4. I have built 50TB arrays using much smaller drives then are currently avaliable. Many of the products produced by the Hitachi's and EMCs of the world are not all that good of an idea for storing scientific data. You pay a large price premium for storage that is heavily optimised for a different application. At least the modern drives available today arent quite the room heaters that we had to deal with 5-6 years ago. A 1PB storage system would be a lot of work to put together but you would not be doing anything exotic.
  5. In my experience most storage on SANs is not shared. A lot of this storage is just carved up into pieces and allocated to individual servers. These servers access the storage using industry standard protocols.
  6. A client machine accesses a SAN drive just like a physical drive maintaining things like directory structures and block free lists. If two clients access the same drive at the same time each machine could change these structures. This concurrent access is what will likely cause the corruption of a file system. There are software packages which use some form of comunication between clients to make sure that the file system integrity is maintained but they can run anywhere from $500 - $4000 per machine. A properly setup SAN shared file system would be faster than a NAS system for objects like photos and videos. However, It may not be practical for a smaller environment. If the library consists of a large amount of fixed content then a shared volume could work as long as access to the volume is restricted to read only.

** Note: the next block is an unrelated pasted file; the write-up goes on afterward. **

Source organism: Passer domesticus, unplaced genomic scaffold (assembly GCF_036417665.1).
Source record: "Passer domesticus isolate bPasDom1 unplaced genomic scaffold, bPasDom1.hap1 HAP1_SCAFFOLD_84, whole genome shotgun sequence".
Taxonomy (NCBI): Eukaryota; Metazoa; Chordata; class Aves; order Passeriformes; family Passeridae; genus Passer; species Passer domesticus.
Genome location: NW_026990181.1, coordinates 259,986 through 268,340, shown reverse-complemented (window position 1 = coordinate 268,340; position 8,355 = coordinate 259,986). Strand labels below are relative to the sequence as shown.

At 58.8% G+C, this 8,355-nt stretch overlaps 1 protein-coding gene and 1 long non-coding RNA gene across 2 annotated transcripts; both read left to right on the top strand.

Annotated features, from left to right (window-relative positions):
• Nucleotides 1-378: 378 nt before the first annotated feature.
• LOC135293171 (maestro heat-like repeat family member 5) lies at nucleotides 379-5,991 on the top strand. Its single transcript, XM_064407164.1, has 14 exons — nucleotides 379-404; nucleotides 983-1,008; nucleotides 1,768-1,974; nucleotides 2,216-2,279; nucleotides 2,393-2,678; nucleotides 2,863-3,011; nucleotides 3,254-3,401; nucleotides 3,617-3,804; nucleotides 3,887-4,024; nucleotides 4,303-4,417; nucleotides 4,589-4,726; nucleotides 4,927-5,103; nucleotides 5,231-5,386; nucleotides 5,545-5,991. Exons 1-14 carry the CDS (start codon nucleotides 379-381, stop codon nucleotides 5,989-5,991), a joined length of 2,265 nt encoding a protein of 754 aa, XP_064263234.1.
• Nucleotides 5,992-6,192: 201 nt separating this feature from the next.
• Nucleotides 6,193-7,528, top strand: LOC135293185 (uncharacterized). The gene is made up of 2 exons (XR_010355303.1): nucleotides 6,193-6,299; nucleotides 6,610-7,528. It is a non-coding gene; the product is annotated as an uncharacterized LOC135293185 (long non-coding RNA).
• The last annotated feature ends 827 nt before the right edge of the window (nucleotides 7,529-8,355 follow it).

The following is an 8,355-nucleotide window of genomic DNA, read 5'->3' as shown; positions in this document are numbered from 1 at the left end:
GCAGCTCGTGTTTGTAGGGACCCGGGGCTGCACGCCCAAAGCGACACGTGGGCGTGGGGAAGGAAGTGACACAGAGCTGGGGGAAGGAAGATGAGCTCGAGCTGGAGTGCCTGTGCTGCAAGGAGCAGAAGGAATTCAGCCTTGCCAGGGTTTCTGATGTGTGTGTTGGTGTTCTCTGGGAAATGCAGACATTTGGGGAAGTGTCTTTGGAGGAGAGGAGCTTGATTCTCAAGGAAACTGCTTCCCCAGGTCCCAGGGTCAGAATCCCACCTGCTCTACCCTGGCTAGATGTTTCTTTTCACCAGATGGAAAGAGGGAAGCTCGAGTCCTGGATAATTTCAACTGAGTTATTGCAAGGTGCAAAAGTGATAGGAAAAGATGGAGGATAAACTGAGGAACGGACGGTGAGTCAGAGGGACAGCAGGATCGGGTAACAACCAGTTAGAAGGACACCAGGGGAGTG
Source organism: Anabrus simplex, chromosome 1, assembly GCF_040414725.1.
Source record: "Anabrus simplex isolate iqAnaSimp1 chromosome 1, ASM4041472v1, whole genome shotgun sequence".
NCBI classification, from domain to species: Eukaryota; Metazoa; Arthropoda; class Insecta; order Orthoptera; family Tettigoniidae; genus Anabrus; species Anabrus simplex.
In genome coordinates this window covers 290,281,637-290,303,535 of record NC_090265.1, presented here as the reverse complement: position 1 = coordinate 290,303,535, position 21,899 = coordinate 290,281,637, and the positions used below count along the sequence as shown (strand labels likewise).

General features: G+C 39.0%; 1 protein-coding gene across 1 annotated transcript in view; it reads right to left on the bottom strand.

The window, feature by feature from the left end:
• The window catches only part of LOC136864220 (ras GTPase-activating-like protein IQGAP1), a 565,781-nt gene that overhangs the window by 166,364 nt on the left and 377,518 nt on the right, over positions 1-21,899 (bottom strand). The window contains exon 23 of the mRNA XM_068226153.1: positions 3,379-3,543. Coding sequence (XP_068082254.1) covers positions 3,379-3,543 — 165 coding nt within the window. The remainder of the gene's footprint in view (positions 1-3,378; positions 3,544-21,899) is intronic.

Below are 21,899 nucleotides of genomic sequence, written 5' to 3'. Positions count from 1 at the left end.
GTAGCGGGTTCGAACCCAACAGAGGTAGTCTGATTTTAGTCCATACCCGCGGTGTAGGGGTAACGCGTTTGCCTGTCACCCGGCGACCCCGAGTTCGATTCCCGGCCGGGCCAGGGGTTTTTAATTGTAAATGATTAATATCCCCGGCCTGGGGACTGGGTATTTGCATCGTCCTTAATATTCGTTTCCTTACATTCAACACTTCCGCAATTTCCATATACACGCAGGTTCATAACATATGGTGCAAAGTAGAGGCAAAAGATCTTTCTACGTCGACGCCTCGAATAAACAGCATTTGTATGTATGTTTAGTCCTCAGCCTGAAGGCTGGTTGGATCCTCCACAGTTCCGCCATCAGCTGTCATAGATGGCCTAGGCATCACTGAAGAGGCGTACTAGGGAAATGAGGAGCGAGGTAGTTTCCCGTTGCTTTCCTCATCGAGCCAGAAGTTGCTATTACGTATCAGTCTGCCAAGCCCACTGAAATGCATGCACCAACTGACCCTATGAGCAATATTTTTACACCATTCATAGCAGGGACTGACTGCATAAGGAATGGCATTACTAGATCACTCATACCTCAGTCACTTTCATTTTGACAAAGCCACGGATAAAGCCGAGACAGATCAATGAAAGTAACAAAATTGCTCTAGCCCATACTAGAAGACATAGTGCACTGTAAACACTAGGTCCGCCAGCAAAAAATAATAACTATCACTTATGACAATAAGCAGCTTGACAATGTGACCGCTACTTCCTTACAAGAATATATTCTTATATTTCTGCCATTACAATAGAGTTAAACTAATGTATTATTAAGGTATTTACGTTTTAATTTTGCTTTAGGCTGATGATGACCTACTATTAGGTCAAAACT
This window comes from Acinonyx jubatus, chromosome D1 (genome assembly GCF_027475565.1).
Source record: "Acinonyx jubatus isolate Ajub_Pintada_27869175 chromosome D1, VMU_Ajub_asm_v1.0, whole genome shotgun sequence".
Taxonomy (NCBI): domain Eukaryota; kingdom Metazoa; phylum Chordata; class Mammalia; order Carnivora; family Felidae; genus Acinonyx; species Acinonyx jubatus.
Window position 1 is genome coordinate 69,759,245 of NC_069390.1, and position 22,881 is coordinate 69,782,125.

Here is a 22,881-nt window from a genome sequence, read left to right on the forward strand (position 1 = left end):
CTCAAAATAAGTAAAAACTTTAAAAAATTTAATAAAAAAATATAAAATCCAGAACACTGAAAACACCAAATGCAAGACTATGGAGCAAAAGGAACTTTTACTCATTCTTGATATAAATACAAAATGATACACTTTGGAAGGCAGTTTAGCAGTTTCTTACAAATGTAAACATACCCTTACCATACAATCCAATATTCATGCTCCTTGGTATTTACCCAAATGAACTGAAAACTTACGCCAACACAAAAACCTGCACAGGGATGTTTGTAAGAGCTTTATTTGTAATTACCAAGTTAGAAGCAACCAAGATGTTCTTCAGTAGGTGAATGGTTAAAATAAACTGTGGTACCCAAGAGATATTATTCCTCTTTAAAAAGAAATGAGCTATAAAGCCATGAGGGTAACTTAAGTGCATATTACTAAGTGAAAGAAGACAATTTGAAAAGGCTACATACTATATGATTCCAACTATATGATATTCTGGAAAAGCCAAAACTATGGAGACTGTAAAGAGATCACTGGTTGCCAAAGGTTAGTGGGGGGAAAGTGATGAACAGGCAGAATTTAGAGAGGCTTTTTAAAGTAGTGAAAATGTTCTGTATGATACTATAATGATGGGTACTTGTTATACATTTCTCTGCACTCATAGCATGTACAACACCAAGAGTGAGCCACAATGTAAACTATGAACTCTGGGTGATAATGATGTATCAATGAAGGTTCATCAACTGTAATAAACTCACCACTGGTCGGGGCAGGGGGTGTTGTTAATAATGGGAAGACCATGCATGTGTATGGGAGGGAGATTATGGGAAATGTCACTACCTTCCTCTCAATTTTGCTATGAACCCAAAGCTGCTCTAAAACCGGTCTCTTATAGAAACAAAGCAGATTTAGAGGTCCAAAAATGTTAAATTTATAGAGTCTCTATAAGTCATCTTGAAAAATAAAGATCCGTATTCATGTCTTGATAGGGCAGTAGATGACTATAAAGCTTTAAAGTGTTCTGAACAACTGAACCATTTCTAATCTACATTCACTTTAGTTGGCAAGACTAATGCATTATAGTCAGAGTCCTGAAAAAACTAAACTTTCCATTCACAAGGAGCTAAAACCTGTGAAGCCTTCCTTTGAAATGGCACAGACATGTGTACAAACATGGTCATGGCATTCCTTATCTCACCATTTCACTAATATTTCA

7. There is a fundemental difference between NAS, of which samba is an example, based storage and SAN, of which iSCSI is an example, storage. NAS storage deals with files and directories on the server. The file system and its integrity is maintained by the server. SAN storage deals with blocks. The file system and its integrity is maintained by the client(s). There are often many communication round trips associated with NAS traffic. SAN traffic is much more basic and as such has lower overhead. If you only have a single client per volume then there will not be many obvious differences between a SAN storage device and a NAS storage device. The SAN device will likely be faster but it takes a certain amount of tuning of systems and applications to take advantage of it. Where things get hard is when you attempt to attach multiple clients to a common volume. In the case of NAS this is very simple. It just works. The only time there is trouble is when more than one client attempts to access the same file. Just attaching multiple clients to a common volume on a SAN is a recipe for disaster. Unless there is special, read expensive, software running on the clients the data on that common volume will be corrupted in short order. Once an iSCSI target server is set up attaching Linux or Windows initiators to the associated volume is not too difficult. In the case of Windows 2K you have to download and install the iSCSI initiator from Microsoft.